Martinez v. Thaler, 931 S.W.2d 45, 46 (Tex. App.CHouston [14th Dist.] 1996, writ denied).  A trial court
abuses this broad discretion if it acts arbitrarily, capriciously, or without reference to any guiding rules or
principles.  See id.



Section 14.003 provides that a trial court may dismiss a claim before or after service of process if the
court finds any of the following (1) that the allegation of poverty in the affidavit or unsworn declaration is
false; (2) that the claim is frivolous or malicious; or (3) that the inmate filed an affidavit or unsworn
declaration that the inmate knew was false.  Tex. Civ. Prac. & Rem. Code Ann. ' 14.003 (Vernon 2002).  In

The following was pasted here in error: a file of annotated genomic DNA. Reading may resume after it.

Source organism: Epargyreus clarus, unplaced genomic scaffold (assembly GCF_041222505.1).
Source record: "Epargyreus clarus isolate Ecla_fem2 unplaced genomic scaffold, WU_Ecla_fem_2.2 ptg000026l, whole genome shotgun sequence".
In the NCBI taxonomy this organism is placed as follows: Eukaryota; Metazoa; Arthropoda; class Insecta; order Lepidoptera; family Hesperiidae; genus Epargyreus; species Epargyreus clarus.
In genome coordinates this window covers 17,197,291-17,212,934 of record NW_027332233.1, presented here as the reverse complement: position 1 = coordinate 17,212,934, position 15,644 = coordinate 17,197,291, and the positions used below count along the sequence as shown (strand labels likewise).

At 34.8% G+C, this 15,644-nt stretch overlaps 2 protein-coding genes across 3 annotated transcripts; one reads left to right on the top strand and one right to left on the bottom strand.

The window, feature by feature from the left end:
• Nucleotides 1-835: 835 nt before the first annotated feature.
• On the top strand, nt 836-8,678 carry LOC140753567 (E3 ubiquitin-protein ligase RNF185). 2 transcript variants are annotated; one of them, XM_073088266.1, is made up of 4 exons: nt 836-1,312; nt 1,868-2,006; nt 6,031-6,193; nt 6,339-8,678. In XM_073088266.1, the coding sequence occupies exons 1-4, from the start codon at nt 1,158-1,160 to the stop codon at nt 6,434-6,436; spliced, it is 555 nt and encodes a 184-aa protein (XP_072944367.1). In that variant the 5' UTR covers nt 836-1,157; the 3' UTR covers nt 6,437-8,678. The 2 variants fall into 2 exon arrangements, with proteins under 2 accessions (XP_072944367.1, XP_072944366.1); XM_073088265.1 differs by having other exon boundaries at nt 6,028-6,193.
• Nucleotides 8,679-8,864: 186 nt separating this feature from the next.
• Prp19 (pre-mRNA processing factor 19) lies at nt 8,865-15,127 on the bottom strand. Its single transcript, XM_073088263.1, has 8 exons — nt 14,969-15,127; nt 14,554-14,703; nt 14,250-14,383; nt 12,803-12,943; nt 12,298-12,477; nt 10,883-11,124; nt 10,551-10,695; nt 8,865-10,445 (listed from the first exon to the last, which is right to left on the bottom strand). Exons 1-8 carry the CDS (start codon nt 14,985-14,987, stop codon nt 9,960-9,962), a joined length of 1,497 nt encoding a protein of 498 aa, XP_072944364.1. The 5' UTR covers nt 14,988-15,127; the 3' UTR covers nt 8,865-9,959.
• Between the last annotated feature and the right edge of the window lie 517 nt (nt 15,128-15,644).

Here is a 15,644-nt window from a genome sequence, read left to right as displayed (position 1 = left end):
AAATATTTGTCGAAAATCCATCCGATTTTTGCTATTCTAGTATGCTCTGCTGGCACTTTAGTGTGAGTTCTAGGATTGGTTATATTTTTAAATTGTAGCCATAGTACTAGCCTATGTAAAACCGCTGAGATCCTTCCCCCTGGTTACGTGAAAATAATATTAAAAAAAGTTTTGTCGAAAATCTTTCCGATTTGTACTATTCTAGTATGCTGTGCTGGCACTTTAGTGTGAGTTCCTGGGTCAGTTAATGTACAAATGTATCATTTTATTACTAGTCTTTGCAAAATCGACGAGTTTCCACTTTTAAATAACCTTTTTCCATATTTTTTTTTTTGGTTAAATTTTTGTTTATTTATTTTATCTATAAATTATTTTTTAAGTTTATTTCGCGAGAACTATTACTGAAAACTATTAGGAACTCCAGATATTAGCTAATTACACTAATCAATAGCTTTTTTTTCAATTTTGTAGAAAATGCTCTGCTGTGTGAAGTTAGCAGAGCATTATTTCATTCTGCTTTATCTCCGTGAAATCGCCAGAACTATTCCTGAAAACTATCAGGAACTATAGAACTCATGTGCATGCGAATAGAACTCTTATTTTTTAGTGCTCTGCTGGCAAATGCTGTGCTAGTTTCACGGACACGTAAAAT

determining whether a suit is frivolous or malicious, the court may consider, among other things, whether
the claim is substantially similar to a previous claim filed by the inmate because the claim arises from the
same operative facts.  See id. ' 14.003(b)(4).  To enable the trial court to determine whether a claim
arises from the same operative facts as a previous claim, the legislature enacted section 14.004.  
Hickman, 35 S.W.3d at 124; see Tex. Civ. Prac. & Rem. Code Ann. ' 14.004 (Vernon 2002).

Section 14.004, entitled AAffidavit Relating to Previous Filings,@ requires an inmate who files an affidavit
or unsworn declaration of inability to pay costs to file a separate affidavit or declaration setting out the
following information:

(1)     identifying each suit, other than a suit under the Family Code, previously brought by the person
and in which the person was not represented by an attorney, without regard to whether the person was